ABSTRACT: With our federal government gridlocked, many cities around the US are taking the lead in policy innovation. Progressive policies are bubbling up in cities from Seattle and Santa Fe to Cleveland. Minneapolis’s new mayor has championed infant health care, universal pre-kindergarten education, closing racial gaps, and new public transit lines to better connect minority communities to jobs. Pittsburgh’s new mayor is working to establish universal pre-kindergarten, affordable housing with a low carbon footprint, responsible banking, and local hiring and paying of prevailing wages on city-funded projects.
New York’s new mayor is working to institute universal pre-kindergarten, raise the minimum wage, expand paid sick days and affordable housing, reduce greenhouse gas emissions by 80% by 2050, and end the “stop and frisk” tactic of the police, which many view as harassment of minorities. New York City has an innovative campaign finance system and an active, progressive, Working Families Party.
In these and other cities, interesting, innovative, and significant progressive policies are being promoted and enacted.
FULL POST: With our federal government gridlocked, many cities around the US are taking the lead in policy innovation. Progressive policies on everything from campaign financing to early education to housing and banking are bubbling up in cities from Seattle and Santa Fe to Cleveland and Minneapolis to Pittsburgh and New York. 
Minneapolis’s new mayor, Betsy Hodges, has championed infant health care and universal pre-kindergarten education. She identified closing the large racial gaps among Minneapolis’s growingly diverse population as a moral and economic imperative. Among other initiatives, she is pushing to route new public transit lines to better connect minority communities to places with jobs.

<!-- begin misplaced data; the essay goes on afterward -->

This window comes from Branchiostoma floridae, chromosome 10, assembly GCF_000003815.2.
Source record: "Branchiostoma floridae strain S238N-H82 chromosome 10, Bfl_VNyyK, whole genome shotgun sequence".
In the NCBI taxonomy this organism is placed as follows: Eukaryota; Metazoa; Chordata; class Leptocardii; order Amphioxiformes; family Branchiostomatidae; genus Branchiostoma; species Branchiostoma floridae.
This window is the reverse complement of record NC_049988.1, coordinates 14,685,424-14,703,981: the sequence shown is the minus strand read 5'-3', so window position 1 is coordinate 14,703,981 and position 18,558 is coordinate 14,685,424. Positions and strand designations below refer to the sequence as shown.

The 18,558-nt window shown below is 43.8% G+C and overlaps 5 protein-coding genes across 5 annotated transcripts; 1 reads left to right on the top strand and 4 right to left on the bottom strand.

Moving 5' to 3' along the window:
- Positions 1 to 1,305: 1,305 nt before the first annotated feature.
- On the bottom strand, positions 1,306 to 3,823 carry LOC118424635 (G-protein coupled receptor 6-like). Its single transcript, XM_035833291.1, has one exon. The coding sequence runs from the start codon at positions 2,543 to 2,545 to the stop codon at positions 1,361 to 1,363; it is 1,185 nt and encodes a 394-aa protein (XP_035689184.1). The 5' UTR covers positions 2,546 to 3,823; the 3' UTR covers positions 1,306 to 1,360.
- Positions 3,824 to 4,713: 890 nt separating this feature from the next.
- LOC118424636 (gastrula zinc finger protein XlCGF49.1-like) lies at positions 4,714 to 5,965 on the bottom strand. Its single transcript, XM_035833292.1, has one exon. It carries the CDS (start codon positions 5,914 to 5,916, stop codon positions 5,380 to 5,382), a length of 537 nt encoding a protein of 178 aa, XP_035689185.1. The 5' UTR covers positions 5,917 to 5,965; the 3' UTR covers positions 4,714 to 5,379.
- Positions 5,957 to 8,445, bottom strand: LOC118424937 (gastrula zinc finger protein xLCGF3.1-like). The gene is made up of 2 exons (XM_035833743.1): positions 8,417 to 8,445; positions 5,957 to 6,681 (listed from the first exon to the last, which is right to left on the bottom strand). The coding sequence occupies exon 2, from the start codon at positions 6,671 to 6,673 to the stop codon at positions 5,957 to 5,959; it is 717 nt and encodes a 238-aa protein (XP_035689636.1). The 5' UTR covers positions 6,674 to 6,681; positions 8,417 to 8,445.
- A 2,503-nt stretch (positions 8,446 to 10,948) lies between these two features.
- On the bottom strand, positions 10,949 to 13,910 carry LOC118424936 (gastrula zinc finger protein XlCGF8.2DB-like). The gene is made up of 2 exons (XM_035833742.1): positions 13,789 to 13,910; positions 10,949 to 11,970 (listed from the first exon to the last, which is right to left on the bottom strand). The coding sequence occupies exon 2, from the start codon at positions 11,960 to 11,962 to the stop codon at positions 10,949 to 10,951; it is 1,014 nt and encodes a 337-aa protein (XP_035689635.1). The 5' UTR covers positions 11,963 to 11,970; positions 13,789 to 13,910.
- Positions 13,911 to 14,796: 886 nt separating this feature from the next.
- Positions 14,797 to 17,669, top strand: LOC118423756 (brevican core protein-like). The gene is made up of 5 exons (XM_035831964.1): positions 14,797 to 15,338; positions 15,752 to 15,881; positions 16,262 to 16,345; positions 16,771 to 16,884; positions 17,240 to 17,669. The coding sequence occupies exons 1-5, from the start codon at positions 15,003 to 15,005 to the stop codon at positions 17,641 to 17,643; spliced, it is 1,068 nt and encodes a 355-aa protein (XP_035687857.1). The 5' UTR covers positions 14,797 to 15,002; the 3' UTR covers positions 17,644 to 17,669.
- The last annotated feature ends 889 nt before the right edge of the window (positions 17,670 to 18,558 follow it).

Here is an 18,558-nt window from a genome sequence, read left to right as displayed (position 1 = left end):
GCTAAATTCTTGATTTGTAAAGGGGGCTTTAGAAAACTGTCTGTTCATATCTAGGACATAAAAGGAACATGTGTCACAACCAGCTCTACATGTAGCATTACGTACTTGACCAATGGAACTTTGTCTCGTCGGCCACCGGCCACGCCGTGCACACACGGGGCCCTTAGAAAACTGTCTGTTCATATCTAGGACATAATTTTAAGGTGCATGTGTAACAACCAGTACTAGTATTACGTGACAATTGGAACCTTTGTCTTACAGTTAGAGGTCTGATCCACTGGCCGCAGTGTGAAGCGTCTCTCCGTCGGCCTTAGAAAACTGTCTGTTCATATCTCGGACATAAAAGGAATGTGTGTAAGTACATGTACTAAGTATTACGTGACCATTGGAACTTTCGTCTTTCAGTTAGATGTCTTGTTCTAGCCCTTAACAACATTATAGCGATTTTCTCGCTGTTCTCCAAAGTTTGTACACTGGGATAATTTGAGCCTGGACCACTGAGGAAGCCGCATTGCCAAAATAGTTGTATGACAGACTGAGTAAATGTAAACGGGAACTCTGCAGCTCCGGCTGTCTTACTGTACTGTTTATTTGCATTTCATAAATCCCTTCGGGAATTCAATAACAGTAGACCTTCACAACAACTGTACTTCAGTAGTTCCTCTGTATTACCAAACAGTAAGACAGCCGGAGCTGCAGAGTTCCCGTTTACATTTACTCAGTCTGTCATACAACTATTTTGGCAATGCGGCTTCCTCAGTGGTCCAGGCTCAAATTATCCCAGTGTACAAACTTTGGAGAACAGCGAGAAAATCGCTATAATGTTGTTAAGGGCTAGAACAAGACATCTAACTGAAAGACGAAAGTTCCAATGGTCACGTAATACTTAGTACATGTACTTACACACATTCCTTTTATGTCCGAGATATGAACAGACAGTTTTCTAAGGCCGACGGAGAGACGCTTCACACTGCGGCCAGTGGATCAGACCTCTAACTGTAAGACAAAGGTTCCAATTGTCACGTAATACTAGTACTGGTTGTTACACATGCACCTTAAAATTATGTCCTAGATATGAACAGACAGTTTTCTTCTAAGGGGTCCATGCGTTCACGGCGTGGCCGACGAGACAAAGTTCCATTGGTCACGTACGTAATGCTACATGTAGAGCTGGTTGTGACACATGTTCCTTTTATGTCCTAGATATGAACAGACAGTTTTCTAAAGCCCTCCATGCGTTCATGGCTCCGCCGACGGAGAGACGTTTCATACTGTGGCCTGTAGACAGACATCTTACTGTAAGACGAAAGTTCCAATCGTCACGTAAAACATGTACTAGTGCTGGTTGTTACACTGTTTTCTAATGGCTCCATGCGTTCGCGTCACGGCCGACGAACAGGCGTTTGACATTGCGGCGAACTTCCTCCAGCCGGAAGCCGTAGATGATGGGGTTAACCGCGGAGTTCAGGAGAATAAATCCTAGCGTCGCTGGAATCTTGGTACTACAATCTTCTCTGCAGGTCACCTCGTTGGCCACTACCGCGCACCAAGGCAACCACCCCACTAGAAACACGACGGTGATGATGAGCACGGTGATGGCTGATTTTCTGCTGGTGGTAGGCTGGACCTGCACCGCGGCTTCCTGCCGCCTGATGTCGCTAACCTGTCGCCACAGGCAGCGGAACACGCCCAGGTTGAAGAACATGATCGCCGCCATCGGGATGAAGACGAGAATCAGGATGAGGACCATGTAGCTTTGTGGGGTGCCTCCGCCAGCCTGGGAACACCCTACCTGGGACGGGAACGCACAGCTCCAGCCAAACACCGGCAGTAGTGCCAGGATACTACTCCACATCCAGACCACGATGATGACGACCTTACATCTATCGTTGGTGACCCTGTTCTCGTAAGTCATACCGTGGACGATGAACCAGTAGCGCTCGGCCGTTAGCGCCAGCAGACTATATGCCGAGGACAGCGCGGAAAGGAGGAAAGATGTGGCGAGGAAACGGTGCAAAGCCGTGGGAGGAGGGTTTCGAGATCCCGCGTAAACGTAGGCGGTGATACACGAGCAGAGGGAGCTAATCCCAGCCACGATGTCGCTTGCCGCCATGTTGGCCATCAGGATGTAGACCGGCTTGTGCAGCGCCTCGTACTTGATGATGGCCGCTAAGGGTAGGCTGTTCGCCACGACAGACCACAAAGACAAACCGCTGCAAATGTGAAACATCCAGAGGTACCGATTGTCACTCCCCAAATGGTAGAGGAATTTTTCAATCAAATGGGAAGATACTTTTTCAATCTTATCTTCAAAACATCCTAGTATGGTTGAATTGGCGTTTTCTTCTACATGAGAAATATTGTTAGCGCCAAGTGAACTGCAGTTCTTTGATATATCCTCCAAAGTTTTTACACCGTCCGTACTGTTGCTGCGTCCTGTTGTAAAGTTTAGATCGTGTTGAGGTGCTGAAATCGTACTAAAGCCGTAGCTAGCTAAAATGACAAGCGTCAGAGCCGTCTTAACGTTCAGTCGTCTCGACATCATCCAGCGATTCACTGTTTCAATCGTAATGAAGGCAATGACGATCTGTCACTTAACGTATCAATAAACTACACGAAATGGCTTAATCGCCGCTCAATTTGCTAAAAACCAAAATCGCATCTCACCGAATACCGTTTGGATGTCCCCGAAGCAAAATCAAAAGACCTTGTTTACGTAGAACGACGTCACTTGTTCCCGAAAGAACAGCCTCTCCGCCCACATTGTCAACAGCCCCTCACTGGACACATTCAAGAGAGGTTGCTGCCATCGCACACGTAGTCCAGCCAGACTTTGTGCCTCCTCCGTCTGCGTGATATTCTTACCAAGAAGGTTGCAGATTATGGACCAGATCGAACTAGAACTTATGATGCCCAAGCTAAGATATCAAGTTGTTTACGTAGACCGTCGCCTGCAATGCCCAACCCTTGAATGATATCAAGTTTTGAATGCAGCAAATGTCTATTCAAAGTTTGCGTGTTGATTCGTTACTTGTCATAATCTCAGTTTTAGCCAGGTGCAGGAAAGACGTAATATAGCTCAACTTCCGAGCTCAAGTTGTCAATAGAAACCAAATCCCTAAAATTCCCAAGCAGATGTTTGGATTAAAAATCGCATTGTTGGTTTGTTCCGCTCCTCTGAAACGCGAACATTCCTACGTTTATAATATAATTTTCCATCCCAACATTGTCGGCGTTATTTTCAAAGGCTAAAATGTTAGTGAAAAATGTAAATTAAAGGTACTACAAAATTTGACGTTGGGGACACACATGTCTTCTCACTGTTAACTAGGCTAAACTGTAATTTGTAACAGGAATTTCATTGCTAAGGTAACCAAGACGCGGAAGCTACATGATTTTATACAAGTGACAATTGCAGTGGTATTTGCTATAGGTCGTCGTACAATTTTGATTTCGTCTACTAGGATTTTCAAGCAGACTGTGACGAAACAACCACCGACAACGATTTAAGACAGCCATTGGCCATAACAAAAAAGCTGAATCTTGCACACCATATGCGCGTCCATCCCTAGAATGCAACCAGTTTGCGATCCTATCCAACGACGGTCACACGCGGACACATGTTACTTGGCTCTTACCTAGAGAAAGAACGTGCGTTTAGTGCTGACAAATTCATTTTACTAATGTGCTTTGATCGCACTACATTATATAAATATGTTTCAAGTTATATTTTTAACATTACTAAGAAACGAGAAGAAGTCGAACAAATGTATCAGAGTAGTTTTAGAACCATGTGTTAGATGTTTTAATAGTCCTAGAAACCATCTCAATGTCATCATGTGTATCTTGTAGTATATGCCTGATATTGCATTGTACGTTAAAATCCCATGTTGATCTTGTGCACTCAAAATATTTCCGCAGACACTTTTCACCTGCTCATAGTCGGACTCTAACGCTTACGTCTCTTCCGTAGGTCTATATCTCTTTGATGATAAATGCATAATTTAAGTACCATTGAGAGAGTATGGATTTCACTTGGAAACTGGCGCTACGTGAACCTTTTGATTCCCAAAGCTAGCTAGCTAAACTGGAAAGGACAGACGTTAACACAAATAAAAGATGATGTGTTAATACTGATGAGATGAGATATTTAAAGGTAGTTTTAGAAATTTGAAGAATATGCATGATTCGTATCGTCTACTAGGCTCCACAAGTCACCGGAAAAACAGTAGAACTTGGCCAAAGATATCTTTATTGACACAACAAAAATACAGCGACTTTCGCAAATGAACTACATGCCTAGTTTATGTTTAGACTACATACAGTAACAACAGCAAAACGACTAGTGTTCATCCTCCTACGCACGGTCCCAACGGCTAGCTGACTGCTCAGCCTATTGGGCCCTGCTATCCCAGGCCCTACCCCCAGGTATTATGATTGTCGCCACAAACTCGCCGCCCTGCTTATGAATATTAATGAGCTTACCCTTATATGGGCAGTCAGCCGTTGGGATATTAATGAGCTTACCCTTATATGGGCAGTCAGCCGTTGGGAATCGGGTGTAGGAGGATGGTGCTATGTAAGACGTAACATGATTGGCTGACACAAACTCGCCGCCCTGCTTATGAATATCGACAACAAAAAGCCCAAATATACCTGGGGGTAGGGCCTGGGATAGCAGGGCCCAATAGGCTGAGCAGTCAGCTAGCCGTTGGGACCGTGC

Pittsburgh’s new mayor, Bill Peduto, is also working to establish universal pre-kindergarten. He is building affordable housing with a low carbon footprint. He worked as a City Council member (before becoming mayor) to require local hiring and paying of prevailing wages on city-funded projects. He authored the city’s responsible-banking law, which directs the city’s funds to banks that have loaned money in poor city neighborhoods.
New York’s new mayor, Bill de Blasio, is working to institute universal pre-kindergarten too. He proposed funding it through an income tax surtax on the city’s wealthiest residents. This was blocked by the state but the pre-K program is moving ahead with other funding sources. His effort to raise the minimum wage was also blocked by the state, but he has expanded paid sick days. He is also working to expand affordable housing and to end the “stop and frisk” tactic of the police, which many view as harassment of minorities. He has committed the city to an 80% reduction in greenhouse gas emissions by 2050. 
New York City has an innovative campaign finance system where small contributions are matched with $6 of public money for every $1 contributed. This amplifies the voice of small donors, encourages voters to make small contributions, and, ultimately, to vote, while blunting the influence of large donors. Many analysts believe that de Blasio would not have been elected without this campaign financing system that enables grassroots candidates to run competitive campaigns. New York’s Working Families Party was also key to de Blasio’s election. It has framed election issues and mobilized voters to help elect de Blasio and a near majority of progressive candidates to the city council.
These are examples of efforts to enact progressive policies that are occurring in many cities, including Los Angeles, Phoenix, and Boston. Despite gridlock at the federal level, interesting, innovative, and significant policies are being promoted and enacted in cities around the US.
 Meyerson, H., May/June 2014, “The revolt of the cities,” The American Prospect
 Eskow, R., 10/3/14, “Progressive champion Bill de Blasio models populist change,” Campaign for America’s Future (http://ourfuture.org/20141003/progressive-champion-bill-de-blasio-models-populist-change)